As American palates grow more sophisticated and consumers look for vegetarian alternatives that still offer the rich umami taste of meat, the specialty mushrooms that GMI produce—among them trumpet, nameko, maitake—are increasingly in demand. The taste is deeper and more unique than button mushrooms can provide, the growing substrate cleaner (button mushrooms tend to be farmed on compost, which is why neighbors regularly protest the establishment of any new farms), and the health benefits are greater. Plus, it can feel safer to eat something grown under our own restrictions.

“I won’t eat imported mushrooms,” Reyes says. “You don’t know what they’re grown on. Some mushrooms can bio-accumulate, so you’ve got heavy metals and toxins. Are they grown in China? People are growing them on pallets of old floorboards that might have formaldehyde in them. I won’t eat them and, of course, I don’t need to.”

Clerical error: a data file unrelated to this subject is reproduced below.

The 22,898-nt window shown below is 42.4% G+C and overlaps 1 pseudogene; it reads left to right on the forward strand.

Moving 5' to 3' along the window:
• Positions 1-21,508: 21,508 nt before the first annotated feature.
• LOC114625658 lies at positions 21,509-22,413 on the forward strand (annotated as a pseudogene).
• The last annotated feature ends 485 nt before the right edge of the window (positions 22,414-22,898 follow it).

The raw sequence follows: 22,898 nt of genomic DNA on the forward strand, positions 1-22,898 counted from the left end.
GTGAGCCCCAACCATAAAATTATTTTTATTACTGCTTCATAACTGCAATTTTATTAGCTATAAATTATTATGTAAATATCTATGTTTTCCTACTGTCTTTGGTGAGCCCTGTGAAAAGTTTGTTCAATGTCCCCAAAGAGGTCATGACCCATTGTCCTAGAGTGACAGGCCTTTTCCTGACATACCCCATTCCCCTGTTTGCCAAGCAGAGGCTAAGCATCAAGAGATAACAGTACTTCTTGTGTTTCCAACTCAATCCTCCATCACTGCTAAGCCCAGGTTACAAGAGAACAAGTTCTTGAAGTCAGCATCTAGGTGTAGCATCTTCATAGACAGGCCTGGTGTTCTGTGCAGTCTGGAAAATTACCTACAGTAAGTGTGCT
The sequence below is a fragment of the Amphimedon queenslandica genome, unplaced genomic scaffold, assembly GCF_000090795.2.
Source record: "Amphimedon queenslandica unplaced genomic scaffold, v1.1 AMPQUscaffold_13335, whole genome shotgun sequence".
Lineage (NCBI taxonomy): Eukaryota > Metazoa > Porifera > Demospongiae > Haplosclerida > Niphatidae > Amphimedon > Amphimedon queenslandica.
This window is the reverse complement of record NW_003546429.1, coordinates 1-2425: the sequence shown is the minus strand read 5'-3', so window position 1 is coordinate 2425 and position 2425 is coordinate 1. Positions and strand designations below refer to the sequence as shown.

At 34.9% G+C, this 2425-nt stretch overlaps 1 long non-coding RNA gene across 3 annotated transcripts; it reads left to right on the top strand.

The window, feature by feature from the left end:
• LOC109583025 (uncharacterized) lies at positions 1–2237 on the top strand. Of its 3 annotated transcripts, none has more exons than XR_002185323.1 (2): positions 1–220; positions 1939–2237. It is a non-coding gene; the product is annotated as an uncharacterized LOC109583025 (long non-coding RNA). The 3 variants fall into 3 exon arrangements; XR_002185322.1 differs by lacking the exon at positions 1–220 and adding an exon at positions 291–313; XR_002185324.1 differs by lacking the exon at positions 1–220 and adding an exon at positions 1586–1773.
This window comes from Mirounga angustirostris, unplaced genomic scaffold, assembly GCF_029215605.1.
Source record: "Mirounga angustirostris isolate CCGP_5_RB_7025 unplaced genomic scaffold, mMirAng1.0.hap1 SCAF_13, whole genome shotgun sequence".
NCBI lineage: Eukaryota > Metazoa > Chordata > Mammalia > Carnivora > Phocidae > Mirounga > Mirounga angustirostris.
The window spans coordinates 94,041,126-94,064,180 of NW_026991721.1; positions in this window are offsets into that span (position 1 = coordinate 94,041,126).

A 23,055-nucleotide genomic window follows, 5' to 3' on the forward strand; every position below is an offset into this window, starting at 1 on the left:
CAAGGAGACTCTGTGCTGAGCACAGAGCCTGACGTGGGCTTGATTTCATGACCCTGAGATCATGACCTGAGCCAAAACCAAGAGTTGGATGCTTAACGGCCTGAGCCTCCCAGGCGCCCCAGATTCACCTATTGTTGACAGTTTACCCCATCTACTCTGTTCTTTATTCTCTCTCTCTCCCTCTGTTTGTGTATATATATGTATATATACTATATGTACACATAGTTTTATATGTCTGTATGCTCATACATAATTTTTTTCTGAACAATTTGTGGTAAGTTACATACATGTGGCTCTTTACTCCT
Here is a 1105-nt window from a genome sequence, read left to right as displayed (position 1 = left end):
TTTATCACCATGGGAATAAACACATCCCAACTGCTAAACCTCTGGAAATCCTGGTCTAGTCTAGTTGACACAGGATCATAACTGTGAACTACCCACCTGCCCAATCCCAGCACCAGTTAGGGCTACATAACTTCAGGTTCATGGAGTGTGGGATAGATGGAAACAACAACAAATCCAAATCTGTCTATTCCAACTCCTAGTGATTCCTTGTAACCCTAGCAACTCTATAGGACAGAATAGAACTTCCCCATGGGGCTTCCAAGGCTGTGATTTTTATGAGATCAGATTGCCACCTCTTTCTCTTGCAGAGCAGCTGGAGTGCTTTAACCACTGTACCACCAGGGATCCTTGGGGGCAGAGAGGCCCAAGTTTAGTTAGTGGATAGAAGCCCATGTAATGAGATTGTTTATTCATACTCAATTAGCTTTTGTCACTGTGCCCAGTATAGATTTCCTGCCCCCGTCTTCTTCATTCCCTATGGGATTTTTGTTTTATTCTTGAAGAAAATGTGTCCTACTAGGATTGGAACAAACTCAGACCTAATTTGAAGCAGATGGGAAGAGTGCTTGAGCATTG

With just an estimated 15 percent of all fungi on Earth identified, there are countless varieties of mushrooms that won’t grow under cultivation. But of the ones that do, the potential they have for human health are astonishing. Mushrooms breathe oxygen and emit carbon dioxide, just like us. They absorb Vitamin D from the sun just like us. Need more of the stuff? Put a box of mushrooms in the sun for an hour before you cook them and they’ll transmit the Vitamin D for you. They are high in protein, nearly absent of fat and cholesterol, and rich in Vitamin B, and loaded with polysaccharides and minerals.

There’s also increasing scientific evidence that mushrooms are positive influencers of our gut biome, where billions of flora maintain their own kingdom inside our stomachs, determining perhaps everything from our propensity to gain weight to our propensity to schizophrenia.

The great Washington state mycologist Paul Stamets—who is said to now keep a home in Sonoma County—has proposed that mushrooms are also responsible for bee health and that returning the power of mushrooms to bees might be an effective weapon against Colony Collapse Disorder (CCD).

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Photo: Caitlin McCaffrey